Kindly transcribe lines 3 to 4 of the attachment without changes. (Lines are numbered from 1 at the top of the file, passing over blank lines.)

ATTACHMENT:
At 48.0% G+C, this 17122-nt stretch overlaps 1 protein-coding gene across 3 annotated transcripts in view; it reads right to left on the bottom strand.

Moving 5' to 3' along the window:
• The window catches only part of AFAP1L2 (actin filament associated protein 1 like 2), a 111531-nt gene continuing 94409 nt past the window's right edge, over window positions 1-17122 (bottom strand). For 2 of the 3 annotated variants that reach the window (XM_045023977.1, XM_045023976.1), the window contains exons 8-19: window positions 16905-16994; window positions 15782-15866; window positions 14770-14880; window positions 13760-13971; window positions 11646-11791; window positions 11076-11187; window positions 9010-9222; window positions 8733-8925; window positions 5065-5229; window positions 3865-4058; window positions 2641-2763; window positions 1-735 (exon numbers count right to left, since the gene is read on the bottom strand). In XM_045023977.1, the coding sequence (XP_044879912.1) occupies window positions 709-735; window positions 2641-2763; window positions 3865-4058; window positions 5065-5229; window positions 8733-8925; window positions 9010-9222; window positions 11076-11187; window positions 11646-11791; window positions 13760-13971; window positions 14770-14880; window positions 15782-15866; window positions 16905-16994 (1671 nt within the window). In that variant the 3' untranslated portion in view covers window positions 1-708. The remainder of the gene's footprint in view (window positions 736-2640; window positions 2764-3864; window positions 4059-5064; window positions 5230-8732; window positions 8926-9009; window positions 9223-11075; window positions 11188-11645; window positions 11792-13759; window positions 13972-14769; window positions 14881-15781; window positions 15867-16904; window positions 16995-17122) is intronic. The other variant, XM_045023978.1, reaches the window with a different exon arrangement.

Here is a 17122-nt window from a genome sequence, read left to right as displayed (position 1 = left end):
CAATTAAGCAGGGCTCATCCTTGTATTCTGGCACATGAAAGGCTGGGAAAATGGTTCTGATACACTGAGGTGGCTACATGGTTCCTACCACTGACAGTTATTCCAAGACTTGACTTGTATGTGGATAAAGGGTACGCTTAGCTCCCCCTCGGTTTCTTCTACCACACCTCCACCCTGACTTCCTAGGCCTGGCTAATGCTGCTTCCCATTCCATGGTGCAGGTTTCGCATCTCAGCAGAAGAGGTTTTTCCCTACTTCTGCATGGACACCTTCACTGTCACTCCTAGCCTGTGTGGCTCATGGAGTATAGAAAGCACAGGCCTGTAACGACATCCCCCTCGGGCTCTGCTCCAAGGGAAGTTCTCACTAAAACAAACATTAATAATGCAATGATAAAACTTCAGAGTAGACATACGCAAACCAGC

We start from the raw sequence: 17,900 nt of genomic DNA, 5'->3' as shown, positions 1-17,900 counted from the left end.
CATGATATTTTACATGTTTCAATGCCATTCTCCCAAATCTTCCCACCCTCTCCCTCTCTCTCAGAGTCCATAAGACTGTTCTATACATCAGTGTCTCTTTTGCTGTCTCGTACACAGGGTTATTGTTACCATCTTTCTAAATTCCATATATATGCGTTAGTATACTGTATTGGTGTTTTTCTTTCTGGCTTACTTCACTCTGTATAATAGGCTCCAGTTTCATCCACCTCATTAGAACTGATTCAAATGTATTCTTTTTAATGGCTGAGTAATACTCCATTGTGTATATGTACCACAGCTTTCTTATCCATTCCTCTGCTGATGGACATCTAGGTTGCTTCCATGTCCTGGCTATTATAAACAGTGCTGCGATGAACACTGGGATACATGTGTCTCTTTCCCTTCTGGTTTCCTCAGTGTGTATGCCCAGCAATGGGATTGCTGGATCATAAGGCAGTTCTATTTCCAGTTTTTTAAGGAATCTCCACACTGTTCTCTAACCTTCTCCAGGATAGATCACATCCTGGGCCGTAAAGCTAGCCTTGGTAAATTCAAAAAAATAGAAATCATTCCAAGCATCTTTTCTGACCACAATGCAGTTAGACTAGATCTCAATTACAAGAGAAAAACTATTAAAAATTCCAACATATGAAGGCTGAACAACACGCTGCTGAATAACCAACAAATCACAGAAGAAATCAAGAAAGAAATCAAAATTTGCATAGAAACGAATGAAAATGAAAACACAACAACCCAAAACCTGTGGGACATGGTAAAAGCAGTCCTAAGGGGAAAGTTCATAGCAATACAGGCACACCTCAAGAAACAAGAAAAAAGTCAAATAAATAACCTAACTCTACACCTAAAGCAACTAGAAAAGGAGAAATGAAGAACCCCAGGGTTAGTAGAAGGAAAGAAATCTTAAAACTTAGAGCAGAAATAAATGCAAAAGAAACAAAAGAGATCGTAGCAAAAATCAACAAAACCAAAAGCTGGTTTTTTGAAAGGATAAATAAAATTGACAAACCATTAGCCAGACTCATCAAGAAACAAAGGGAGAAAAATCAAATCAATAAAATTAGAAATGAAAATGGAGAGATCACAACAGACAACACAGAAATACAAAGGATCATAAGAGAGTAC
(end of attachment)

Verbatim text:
• The window catches only part of AFAP1L2 (actin filament associated protein 1 like 2), a 111531-nt gene continuing 94409 nt past the window's right edge, over window positions 1-17122 (bottom strand). For 2 of the 3 annotated variants that reach the window (XM_045023977.1, XM_045023976.1), the window contains exons 8-19: window positions 16905-16994; window positions 15782-15866; window positions 14770-14880; window positions 13760-13971; window positions 11646-11791; window positions 11076-11187; window positions 9010-9222; window positions 8733-8925; window positions 5065-5229; window positions 3865-4058; window positions 2641-2763; window positions 1-735 (exon numbers count right to left, since the gene is read on the bottom strand). In XM_045023977.1, the coding sequence (XP_044879912.1) occupies window positions 709-735; window positions 2641-2763; window positions 3865-4058; window positions 5065-5229; window positions 8733-8925; window positions 9010-9222; window positions 11076-11187; window positions 11646-11791; window positions 13760-13971; window positions 14770-14880; window positions 15782-15866; window positions 16905-16994 (1671 nt within the window). In that variant the 3' untranslated portion in view covers window positions 1-708. The remainder of the gene's footprint in view (window positions 736-2640; window positions 2764-3864; window positions 4059-5064; window positions 5230-8732; window positions 8926-9009; window positions 9223-11075; window positions 11188-11645; window positions 11792-13759; window positions 13972-14769; window positions 14881-15781; window positions 15867-16904; window positions 16995-17122) is intronic. The other variant, XM_045023978.1, reaches the window with a different exon arrangement.

Here is a 17122-nt window from a genome sequence, read left to right as displayed (position 1 = left end):